She added: “Then we also have a theater. It’s about a 20-minute thing, but what we’ve done, we have a comedian and an animated Michelangelo character, and they banter back and forth in a fun way, so even kids like it, because you get laughing because Michelangelo, he’s funny. And so you get these 15, 20 minutes of facts and the whole story behind it in a fun way.”
Noland said that Michelangelo himself appears somewhere in the last fresco. “There’s over 400 characters in the Last Judgment, and Michelangelo is in there, so you’ll have to see if you can find him, kind of like a Finding Waldo,” she said.
She added that this show is a little different from the Van Gogh exhibits that have visited Salt Lake, in that the images do not move around visitors, and the setup is more like a museum.
“This is your traditional (exhibit), like a museum. You’re going in and you’re going to study each piece up close,” she said.
Noland said individuals who come through are encouraged to take as many photos and selfies as they would like.
She said the way the exhibition is laid on in Salt Lake City is her favorite design of all the locations.
“There’s five reveal points,” she said. “Normally when you go into an exhibit of Michelangelo’s Sistine Chapel, you go into a room like a convention center. You go in and there it is, you see everything at once. The way we had to design this, in this space in the Gateway, there’s five reveal points, so you go round a corner and it’s like, oh wow, then you turn and you see the prophets, then you see the ancestors of Christ, then you see the Genesis. I mean, each time you turn a corner there’s a different reveal point. So I told our designer I wish we could do this in every city.”
She added that as well as the Sistine Chapel exhibit, SEE Entertainment has other exhibitions coming up that may make a stop in Salt Lake City.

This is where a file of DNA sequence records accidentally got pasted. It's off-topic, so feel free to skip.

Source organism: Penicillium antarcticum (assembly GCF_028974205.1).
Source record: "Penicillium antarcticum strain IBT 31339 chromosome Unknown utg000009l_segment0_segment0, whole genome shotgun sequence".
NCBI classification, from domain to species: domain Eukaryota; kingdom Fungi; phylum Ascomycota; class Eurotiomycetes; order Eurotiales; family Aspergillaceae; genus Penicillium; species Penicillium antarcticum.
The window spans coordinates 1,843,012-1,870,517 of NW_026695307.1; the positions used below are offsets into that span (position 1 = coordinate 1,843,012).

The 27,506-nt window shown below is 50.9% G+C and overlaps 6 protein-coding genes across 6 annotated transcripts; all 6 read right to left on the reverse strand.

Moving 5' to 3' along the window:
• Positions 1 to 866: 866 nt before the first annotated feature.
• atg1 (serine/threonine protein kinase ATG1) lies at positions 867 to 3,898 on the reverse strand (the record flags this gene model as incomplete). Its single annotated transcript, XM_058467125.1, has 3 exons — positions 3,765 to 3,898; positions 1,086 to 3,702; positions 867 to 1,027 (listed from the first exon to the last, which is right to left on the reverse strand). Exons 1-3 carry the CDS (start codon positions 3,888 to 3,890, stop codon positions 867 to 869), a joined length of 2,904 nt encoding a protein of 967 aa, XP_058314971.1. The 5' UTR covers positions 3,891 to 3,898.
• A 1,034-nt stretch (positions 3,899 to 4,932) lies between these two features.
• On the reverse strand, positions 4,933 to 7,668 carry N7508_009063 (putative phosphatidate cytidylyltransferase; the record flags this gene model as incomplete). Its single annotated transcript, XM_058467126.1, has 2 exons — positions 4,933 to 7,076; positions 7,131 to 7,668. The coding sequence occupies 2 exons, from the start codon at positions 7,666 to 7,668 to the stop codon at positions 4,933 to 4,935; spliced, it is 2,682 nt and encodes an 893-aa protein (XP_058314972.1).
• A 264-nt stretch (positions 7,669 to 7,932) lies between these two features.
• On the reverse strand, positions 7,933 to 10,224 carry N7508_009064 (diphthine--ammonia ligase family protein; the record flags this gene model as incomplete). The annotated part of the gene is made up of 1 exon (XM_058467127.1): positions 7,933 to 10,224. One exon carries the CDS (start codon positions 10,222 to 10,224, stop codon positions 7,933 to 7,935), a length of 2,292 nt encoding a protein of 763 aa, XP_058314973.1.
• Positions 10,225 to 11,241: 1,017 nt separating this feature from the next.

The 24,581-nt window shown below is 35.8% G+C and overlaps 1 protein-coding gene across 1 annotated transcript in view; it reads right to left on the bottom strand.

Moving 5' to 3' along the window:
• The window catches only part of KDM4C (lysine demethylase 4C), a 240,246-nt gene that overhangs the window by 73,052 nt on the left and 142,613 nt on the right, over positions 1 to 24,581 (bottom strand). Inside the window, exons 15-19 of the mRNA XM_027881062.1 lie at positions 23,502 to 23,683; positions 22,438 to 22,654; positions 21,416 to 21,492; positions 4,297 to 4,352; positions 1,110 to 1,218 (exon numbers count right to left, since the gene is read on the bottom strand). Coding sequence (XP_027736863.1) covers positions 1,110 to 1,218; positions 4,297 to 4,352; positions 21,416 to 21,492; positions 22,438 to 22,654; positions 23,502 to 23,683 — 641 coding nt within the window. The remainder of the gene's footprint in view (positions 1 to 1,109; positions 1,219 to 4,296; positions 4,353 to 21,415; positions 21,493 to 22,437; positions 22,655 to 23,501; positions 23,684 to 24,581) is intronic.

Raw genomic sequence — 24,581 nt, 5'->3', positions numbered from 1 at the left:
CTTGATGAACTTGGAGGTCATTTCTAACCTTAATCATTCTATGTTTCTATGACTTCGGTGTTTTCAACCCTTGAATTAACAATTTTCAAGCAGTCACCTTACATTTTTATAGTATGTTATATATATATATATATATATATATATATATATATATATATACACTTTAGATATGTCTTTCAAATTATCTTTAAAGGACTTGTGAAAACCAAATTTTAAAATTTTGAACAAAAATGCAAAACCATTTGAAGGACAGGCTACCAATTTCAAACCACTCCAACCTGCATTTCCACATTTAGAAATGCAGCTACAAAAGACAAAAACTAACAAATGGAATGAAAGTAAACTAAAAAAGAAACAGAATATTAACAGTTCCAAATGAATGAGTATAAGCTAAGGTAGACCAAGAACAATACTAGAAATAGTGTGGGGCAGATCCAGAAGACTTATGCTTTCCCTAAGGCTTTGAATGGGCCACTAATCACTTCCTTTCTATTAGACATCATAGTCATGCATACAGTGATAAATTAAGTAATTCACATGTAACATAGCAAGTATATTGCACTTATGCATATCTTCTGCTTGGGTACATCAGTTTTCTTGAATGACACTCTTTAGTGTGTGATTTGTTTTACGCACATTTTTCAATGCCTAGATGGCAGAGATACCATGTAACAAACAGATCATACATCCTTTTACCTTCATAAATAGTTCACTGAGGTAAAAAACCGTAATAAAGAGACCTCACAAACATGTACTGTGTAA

“We have Monet by the Water, so that is like Van Gogh — things are moving around, but we’re taking a step above. Van Gogh is in a four-wall situation, and ours is in a tent, so we have bridges, and running water’s coming down, spheres that you can walk through. It’s very four dimensional, so it’s really cool; we launched that in July.
“We also have another one that I’m very excited about — it’s Louvre Fantastique. If you’ve been to Paris to the Louvre it would take you five days to see the famous of the famous, right? And there are hundreds of these. But we’ve picked the top 80, and we’ve licensed these images… it’s very augmented reality and a lot of immersive type things… it’s very exciting, so people get to become part of the art. So that launches in July as well.”
Noland said there also is an exhibit coming up named “Art of Banksy: Without Limits,” featuring legendary street artist Banksy.
“Each of our exhibits for Banksy is totally different — each one has different pieces of art,” she said.
Also launching in Canada in July is The Museum of Failure, featuring products that have bombed. “The whole premise behind it is from failure comes success,” she said. “So it’s also teaching children, it’s OK to fail.”
Also on the table is an Alexander McQueen exhibit that will feature 100 of his outfits.
Local COVID precautions are in place for the exhibit, and the timed-ticketing model means that only 100 people at a time are in a space that is more than 10,000 square feet.
The exhibition is open Wednesdays through Sundays, with first entry at 10 a.m. and last entry at 6 p.m. For more information go to chapelsistine.com.